Triathlon Mental Training: 3 LESSONS I LEARNED WATCHING THE 2018 WINTER OLYMPICS

By Jim Hallberg of D3 Multisport

I really love watching the Olympics, I look past the politics and look at the essence of the sport and the sportsmanship. I look at what has allowed these amazing athletes to become so successful and what we can take from it.
Here are my three big takeaways from the Olympics.

LESSON 1 – STAY CALM NO MATTER WHAT
In the Men’s cross country skiathlon, Norway’s Simen Hegstad Kruger was a big favorite to win. In the first 250 yards, Kruger fell, got knocked in the head, and broke his pole. He was now in last place. Without any panic he got back up, grabbed a spare pole, composed himself and set out to rejoin the group. Rather than a huge effort to quickly get back, he worked his way up steadily to the group. With 8km to go he was in the group in fifth place. Then, he put in an early push and ended up crushing his competitors, taking the Gold medal with plenty of room behind him.

The takeaway for triathletes is that regardless of any mishaps during your event or even pre race, from your goggles coming off in the swim, a flat tire on the course, or you can’t find your bike in transition (I’m guilty of this one) don’t panic. Adapt to the mishap, adjust your strategy accordingly and most importantly stay positive. If Kruger has said to himself that his race was over after his crash, he never would have put on one of the best performances of the Games. So, if you haven’t had a major mishap, you will eventually. Make sure you keep you head about you and make smart decisions.

LESSON 2 – TRAIN WITH A TEAM
The downhill skiers from Norway, the ones who called themselves the Attacking Vikings, they seemed to know what they were doing. As it turns out, they train as a team, race as a team, and have a lot of fun along the way. This camraderie is not only good for having a good time, but it also creates accountability. Not only can they not skip workouts, they are pushed by their teammates.

So, in your training, the next opportunity you have to train with others, you should do it and do it often. It holds you accountable to attend and to work hard. If Masters Swim club is too early in the morning, make the adjustment to get to the pool for that practice. If there are group rides or runs in your area, especially ones with a group of other triathletes, make an effort to get to those rides. You may find that you push yourself harder in a group setting than you can on your own. You may also find yourself having more fun too. If you want to stay in this sport, it has to be fun.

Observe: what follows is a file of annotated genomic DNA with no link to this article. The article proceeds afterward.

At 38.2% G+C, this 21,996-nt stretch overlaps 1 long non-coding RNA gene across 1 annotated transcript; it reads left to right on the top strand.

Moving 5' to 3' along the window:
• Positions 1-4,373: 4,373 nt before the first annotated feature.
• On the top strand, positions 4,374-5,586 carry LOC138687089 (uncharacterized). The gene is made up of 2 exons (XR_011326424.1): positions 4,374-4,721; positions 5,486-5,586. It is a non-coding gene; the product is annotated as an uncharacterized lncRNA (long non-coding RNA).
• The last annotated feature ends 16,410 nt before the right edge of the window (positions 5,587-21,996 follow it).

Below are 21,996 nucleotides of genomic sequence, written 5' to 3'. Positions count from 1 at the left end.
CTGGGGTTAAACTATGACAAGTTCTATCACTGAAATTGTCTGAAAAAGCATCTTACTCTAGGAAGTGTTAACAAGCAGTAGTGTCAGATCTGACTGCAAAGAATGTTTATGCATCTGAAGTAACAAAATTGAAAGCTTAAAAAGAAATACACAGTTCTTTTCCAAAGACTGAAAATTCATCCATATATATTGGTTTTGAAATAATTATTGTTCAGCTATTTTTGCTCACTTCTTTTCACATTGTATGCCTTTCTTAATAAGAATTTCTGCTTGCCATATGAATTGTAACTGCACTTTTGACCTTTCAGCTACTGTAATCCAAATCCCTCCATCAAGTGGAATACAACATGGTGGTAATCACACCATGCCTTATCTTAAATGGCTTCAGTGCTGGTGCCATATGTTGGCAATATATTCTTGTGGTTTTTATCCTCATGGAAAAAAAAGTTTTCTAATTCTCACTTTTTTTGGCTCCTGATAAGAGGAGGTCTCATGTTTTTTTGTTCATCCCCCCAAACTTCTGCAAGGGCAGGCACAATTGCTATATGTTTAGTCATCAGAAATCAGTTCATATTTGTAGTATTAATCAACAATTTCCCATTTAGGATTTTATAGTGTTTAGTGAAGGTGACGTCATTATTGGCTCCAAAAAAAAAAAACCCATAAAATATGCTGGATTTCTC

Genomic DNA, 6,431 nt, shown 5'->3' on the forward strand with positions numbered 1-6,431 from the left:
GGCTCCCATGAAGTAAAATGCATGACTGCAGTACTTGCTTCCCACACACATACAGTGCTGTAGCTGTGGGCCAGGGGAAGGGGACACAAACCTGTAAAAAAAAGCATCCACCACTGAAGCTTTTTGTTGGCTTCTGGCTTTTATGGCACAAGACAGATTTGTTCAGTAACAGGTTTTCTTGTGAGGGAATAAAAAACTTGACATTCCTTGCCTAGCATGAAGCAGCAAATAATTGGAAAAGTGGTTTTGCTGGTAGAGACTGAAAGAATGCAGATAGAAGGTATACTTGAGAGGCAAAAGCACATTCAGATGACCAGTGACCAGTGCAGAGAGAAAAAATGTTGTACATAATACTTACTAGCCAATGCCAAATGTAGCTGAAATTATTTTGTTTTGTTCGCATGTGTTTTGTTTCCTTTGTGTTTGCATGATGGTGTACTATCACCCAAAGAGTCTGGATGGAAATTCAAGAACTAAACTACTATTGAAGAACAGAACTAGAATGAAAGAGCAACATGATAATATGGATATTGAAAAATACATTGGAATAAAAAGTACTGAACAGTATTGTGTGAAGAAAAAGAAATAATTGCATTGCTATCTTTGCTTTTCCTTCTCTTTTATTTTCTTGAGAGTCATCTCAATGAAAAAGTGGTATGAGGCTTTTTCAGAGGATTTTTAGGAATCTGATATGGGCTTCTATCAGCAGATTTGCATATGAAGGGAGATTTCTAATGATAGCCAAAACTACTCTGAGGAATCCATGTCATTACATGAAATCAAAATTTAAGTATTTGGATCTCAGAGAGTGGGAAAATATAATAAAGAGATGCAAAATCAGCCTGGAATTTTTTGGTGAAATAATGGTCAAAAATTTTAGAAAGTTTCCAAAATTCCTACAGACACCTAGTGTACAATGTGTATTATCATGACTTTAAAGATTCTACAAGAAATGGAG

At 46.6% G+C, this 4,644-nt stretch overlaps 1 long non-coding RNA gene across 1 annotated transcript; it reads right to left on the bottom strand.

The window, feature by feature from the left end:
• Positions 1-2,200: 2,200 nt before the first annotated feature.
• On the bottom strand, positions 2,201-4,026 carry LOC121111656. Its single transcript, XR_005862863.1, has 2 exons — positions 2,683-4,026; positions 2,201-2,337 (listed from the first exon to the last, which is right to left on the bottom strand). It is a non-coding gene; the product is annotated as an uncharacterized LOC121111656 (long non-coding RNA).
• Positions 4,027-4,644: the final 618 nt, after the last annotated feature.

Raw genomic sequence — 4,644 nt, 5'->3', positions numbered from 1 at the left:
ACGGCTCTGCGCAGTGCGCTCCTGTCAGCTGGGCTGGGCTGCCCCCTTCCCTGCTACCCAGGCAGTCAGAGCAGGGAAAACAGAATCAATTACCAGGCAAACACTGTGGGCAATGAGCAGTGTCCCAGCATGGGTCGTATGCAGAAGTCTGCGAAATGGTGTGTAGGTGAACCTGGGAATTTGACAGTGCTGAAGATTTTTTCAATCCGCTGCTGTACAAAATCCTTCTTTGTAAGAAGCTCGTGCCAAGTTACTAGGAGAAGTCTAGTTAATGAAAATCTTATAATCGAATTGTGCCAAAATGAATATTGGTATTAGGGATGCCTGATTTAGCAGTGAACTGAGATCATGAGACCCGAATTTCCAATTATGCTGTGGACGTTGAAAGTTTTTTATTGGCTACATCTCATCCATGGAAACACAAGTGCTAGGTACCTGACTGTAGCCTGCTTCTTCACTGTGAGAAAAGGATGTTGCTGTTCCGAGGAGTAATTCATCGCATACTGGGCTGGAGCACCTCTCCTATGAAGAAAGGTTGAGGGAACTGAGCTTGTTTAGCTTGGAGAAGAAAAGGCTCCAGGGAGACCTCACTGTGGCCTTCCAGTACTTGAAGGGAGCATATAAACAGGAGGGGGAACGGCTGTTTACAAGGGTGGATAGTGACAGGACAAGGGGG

LESSON 3 – DON’T FORGET TO HAVE FUN
Did you notice that the most successful athletes there also seemed to either deal with the pressure or simply didn’t have pressure? As one skier pointed out, if your not having fun, whats the point? Yes it’s hard work, but in some sense it is also playtime. Sure beats painting your living room, or doing your taxes.

So, from the smallest race to the World Championships, it’s not luck that got you there, and it won’t be luck getting you across the finish line in a triathlon or a marathon. It will have hard training across many months. In order to have the consistency it takes to be successful, you must have some fun along the way. Maybe it’s finding a group to train with (see Lesson 2), maybe it’s making your workouts an adventure (ride to that coffee shop in the next town over), or simply enjoy the wind in your face on your bike. Your goals will drive you, but enjoyment will keep you coming back.

Jim Hallberg is certified by both USA Triathlon, USA Cycling and TrainingPeaks. He works with athletes of all ages and abilities and believes in a balanced training program to solidify your strengths and bring up your weaknesses. Jim is also a highly competitive triathlete, having won USAT Nationals in 2007, 2010, and 2016.

Zwift National Championships – Will you Participate?

D3 coach Jim Hallberg has this to say about the upcoming Zwift National Championships:

The middle of winter is an unusual time for a national championship… but this virtual event is a good way to check your FTP and overall fitness.

Even if this race might feel out of your league, any Zwift race can really test your fitness and push your limits.

Although you likely don’t want to be in great shape in February, it shakes up some competitive bike juices. If you are a triathlete, one of the best ways to get faster is to do a bike race with roadies. What better way than in a Virtual Championship!

About the Race:

The biggest one-day race of 2018 is almost here!

Zwifters from across the globe will battle for a year’s worth of bragging rights and the right to wear the National Championship jersey for 12 months.

Zwifters in 15 countries will battle it out. There will be a men’s race and women’s race in each. Each race will have just one winner.

More Info